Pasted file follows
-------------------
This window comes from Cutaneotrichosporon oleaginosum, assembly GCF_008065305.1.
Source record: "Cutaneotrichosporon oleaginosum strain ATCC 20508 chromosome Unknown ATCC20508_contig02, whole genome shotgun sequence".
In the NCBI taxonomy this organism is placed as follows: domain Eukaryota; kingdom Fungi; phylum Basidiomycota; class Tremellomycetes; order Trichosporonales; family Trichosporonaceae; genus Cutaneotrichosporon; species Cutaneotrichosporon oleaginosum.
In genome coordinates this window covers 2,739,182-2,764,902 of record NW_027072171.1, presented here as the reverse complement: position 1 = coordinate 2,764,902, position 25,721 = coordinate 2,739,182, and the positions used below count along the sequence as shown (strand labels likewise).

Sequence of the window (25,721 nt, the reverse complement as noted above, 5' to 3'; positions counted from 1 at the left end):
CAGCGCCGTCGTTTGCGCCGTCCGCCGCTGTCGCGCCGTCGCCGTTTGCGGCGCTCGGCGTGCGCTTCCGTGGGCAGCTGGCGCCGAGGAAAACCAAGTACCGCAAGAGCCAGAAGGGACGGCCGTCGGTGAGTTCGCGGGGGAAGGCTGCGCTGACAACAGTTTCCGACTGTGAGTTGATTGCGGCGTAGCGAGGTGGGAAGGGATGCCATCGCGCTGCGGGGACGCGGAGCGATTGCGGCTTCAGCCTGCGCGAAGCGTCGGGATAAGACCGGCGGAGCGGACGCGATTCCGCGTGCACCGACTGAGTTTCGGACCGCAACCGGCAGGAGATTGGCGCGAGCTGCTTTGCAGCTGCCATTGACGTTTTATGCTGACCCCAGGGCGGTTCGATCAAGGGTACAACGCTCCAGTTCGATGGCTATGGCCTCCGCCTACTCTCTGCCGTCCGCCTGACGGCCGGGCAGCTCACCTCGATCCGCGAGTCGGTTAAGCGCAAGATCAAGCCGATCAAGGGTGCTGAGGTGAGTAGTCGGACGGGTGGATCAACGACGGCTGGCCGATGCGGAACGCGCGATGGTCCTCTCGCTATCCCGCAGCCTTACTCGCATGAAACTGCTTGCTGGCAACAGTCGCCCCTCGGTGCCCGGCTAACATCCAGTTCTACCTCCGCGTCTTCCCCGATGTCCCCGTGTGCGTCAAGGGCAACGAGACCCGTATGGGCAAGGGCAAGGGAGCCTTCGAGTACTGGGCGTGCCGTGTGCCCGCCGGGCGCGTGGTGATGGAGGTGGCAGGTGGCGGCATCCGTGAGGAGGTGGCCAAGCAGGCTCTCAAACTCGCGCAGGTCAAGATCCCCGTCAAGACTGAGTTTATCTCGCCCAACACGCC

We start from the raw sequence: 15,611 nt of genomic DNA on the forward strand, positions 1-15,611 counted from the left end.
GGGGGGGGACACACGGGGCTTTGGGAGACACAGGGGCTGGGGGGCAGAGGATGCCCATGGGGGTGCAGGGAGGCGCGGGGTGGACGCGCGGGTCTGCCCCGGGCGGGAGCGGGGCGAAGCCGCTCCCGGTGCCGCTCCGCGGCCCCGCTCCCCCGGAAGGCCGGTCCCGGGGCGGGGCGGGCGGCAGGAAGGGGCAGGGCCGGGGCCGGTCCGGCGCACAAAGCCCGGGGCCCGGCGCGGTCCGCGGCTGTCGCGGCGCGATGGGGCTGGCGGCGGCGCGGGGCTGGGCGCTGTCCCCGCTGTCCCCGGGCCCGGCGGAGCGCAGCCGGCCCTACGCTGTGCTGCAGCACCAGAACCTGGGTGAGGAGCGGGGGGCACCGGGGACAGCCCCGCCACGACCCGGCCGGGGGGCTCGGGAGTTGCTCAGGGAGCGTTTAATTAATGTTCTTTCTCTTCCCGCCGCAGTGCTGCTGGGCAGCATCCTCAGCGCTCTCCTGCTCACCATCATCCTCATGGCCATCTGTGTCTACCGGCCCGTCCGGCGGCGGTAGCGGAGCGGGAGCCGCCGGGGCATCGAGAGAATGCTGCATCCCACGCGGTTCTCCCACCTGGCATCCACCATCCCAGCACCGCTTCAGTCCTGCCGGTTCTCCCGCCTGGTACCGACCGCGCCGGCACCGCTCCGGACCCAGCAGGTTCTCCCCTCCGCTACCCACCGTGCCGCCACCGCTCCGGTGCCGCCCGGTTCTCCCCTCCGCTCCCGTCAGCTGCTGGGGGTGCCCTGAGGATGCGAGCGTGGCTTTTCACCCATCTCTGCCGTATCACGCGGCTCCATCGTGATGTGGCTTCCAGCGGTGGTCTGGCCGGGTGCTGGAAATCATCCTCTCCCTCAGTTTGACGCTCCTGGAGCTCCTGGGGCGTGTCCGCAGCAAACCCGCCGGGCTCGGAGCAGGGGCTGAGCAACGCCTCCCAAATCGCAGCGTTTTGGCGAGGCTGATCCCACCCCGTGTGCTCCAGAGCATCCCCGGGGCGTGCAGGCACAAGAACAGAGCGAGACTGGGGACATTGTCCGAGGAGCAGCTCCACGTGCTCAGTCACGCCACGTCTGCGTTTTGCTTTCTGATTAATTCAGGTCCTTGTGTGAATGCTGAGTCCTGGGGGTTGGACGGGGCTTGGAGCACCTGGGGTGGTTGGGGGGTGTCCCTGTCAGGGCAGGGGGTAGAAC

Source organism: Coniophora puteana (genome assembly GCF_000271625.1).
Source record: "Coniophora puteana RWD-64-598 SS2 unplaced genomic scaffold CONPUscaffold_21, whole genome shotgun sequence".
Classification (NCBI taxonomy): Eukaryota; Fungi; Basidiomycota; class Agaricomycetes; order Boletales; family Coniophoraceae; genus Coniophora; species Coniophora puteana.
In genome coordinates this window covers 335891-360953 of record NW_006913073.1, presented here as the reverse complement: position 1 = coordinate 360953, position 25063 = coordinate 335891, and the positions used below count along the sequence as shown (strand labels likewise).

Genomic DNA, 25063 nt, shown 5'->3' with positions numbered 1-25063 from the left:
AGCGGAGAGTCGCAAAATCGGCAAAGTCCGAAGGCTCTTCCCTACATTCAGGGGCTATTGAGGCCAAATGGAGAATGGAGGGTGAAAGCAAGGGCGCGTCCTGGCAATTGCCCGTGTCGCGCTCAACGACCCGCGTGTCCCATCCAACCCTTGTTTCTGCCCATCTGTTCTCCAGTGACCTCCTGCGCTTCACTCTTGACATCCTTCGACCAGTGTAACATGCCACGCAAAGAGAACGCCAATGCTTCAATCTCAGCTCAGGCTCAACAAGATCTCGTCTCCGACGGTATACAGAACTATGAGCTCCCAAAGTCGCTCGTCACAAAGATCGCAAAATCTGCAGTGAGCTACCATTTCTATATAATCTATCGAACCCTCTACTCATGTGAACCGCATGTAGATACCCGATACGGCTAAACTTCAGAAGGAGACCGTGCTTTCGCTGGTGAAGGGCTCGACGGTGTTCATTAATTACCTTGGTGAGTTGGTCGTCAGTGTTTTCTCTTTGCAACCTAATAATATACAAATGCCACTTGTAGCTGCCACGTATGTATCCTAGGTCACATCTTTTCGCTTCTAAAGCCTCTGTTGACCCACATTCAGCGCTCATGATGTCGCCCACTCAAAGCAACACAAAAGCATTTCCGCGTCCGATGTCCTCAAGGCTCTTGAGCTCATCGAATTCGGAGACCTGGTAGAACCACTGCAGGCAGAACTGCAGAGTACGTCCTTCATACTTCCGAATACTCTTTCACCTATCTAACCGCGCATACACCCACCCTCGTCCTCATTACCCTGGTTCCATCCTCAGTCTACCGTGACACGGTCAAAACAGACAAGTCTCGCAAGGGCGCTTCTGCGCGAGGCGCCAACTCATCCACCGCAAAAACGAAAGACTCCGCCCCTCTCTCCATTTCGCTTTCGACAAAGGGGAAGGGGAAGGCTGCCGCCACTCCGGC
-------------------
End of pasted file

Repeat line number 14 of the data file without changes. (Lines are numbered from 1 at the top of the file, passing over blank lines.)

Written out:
AGCGGAGAGTCGCAAAATCGGCAAAGTCCGAAGGCTCTTCCCTACATTCAGGGGCTATTGAGGCCAAATGGAGAATGGAGGGTGAAAGCAAGGGCGCGTCCTGGCAATTGCCCGTGTCGCGCTCAACGACCCGCGTGTCCCATCCAACCCTTGTTTCTGCCCATCTGTTCTCCAGTGACCTCCTGCGCTTCACTCTTGACATCCTTCGACCAGTGTAACATGCCACGCAAAGAGAACGCCAATGCTTCAATCTCAGCTCAGGCTCAACAAGATCTCGTCTCCGACGGTATACAGAACTATGAGCTCCCAAAGTCGCTCGTCACAAAGATCGCAAAATCTGCAGTGAGCTACCATTTCTATATAATCTATCGAACCCTCTACTCATGTGAACCGCATGTAGATACCCGATACGGCTAAACTTCAGAAGGAGACCGTGCTTTCGCTGGTGAAGGGCTCGACGGTGTTCATTAATTACCTTGGTGAGTTGGTCGTCAGTGTTTTCTCTTTGCAACCTAATAATATACAAATGCCACTTGTAGCTGCCACGTATGTATCCTAGGTCACATCTTTTCGCTTCTAAAGCCTCTGTTGACCCACATTCAGCGCTCATGATGTCGCCCACTCAAAGCAACACAAAAGCATTTCCGCGTCCGATGTCCTCAAGGCTCTTGAGCTCATCGAATTCGGAGACCTGGTAGAACCACTGCAGGCAGAACTGCAGAGTACGTCCTTCATACTTCCGAATACTCTTTCACCTATCTAACCGCGCATACACCCACCCTCGTCCTCATTACCCTGGTTCCATCCTCAGTCTACCGTGACACGGTCAAAACAGACAAGTCTCGCAAGGGCGCTTCTGCGCGAGGCGCCAACTCATCCACCGCAAAAACGAAAGACTCCGCCCCTCTCTCCATTTCGCTTTCGACAAAGGGGAAGGGGAAGGCTGCCGCCACTCCGGC